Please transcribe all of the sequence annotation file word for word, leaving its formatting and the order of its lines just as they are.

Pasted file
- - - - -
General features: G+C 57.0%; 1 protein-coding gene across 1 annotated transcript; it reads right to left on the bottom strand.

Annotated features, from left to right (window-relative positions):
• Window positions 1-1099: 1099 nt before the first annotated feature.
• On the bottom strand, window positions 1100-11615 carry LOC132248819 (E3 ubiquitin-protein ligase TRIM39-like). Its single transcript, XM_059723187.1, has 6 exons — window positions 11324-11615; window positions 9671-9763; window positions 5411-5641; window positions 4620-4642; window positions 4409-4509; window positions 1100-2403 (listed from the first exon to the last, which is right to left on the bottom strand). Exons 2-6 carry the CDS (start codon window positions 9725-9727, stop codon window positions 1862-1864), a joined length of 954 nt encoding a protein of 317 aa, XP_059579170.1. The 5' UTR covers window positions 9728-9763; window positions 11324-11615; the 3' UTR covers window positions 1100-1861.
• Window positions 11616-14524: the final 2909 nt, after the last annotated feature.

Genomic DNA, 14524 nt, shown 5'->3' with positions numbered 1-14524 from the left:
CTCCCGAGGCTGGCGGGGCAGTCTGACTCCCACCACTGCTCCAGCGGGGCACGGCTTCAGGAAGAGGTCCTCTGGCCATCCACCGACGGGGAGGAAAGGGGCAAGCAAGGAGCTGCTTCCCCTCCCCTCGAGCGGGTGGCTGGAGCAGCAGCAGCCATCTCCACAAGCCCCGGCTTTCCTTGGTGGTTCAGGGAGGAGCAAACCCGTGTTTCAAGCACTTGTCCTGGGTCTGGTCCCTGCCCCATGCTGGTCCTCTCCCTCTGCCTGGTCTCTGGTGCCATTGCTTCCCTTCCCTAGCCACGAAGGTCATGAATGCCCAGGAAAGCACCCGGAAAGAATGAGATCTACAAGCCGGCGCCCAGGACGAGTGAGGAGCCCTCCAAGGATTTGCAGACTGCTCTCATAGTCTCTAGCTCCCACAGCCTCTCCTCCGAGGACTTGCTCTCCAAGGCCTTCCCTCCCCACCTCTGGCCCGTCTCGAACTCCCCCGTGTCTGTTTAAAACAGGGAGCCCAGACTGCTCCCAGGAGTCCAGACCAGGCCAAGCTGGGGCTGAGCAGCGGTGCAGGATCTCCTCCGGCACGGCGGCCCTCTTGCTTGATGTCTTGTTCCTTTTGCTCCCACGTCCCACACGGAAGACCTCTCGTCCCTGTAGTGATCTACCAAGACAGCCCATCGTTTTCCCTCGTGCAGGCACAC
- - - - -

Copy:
General features: G+C 57.0%; 1 protein-coding gene across 1 annotated transcript; it reads right to left on the bottom strand.

Annotated features, from left to right (window-relative positions):
• Window positions 1-1099: 1099 nt before the first annotated feature.
• On the bottom strand, window positions 1100-11615 carry LOC132248819 (E3 ubiquitin-protein ligase TRIM39-like). Its single transcript, XM_059723187.1, has 6 exons — window positions 11324-11615; window positions 9671-9763; window positions 5411-5641; window positions 4620-4642; window positions 4409-4509; window positions 1100-2403 (listed from the first exon to the last, which is right to left on the bottom strand). Exons 2-6 carry the CDS (start codon window positions 9725-9727, stop codon window positions 1862-1864), a joined length of 954 nt encoding a protein of 317 aa, XP_059579170.1. The 5' UTR covers window positions 9728-9763; window positions 11324-11615; the 3' UTR covers window positions 1100-1861.
• Window positions 11616-14524: the final 2909 nt, after the last annotated feature.

Genomic DNA, 14524 nt, shown 5'->3' with positions numbered 1-14524 from the left:
CTCCCGAGGCTGGCGGGGCAGTCTGACTCCCACCACTGCTCCAGCGGGGCACGGCTTCAGGAAGAGGTCCTCTGGCCATCCACCGACGGGGAGGAAAGGGGCAAGCAAGGAGCTGCTTCCCCTCCCCTCGAGCGGGTGGCTGGAGCAGCAGCAGCCATCTCCACAAGCCCCGGCTTTCCTTGGTGGTTCAGGGAGGAGCAAACCCGTGTTTCAAGCACTTGTCCTGGGTCTGGTCCCTGCCCCATGCTGGTCCTCTCCCTCTGCCTGGTCTCTGGTGCCATTGCTTCCCTTCCCTAGCCACGAAGGTCATGAATGCCCAGGAAAGCACCCGGAAAGAATGAGATCTACAAGCCGGCGCCCAGGACGAGTGAGGAGCCCTCCAAGGATTTGCAGACTGCTCTCATAGTCTCTAGCTCCCACAGCCTCTCCTCCGAGGACTTGCTCTCCAAGGCCTTCCCTCCCCACCTCTGGCCCGTCTCGAACTCCCCCGTGTCTGTTTAAAACAGGGAGCCCAGACTGCTCCCAGGAGTCCAGACCAGGCCAAGCTGGGGCTGAGCAGCGGTGCAGGATCTCCTCCGGCACGGCGGCCCTCTTGCTTGATGTCTTGTTCCTTTTGCTCCCACGTCCCACACGGAAGACCTCTCGTCCCTGTAGTGATCTACCAAGACAGCCCATCGTTTTCCCTCGTGCAGGCACAC